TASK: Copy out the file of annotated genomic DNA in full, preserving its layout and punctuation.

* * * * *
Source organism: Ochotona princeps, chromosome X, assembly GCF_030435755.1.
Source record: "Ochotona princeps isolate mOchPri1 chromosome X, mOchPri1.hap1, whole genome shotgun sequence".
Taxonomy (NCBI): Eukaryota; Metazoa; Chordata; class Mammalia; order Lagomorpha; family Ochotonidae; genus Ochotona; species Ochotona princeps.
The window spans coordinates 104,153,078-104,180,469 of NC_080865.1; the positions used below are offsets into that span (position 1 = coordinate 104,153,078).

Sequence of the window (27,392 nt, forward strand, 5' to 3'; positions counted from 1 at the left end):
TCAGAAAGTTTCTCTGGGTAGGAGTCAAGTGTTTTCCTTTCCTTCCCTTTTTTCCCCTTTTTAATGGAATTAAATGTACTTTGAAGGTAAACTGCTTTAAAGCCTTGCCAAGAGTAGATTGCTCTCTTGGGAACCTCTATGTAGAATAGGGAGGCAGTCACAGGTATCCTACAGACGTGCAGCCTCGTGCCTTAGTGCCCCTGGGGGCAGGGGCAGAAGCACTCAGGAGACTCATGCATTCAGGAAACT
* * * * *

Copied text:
Source organism: Ochotona princeps, chromosome X, assembly GCF_030435755.1.
Source record: "Ochotona princeps isolate mOchPri1 chromosome X, mOchPri1.hap1, whole genome shotgun sequence".
Taxonomy (NCBI): Eukaryota; Metazoa; Chordata; class Mammalia; order Lagomorpha; family Ochotonidae; genus Ochotona; species Ochotona princeps.
The window spans coordinates 104,153,078-104,180,469 of NC_080865.1; the positions used below are offsets into that span (position 1 = coordinate 104,153,078).

Sequence of the window (27,392 nt, forward strand, 5' to 3'; positions counted from 1 at the left end):
TCAGAAAGTTTCTCTGGGTAGGAGTCAAGTGTTTTCCTTTCCTTCCCTTTTTTCCCCTTTTTAATGGAATTAAATGTACTTTGAAGGTAAACTGCTTTAAAGCCTTGCCAAGAGTAGATTGCTCTCTTGGGAACCTCTATGTAGAATAGGGAGGCAGTCACAGGTATCCTACAGACGTGCAGCCTCGTGCCTTAGTGCCCCTGGGGGCAGGGGCAGAAGCACTCAGGAGACTCATGCATTCAGGAAACT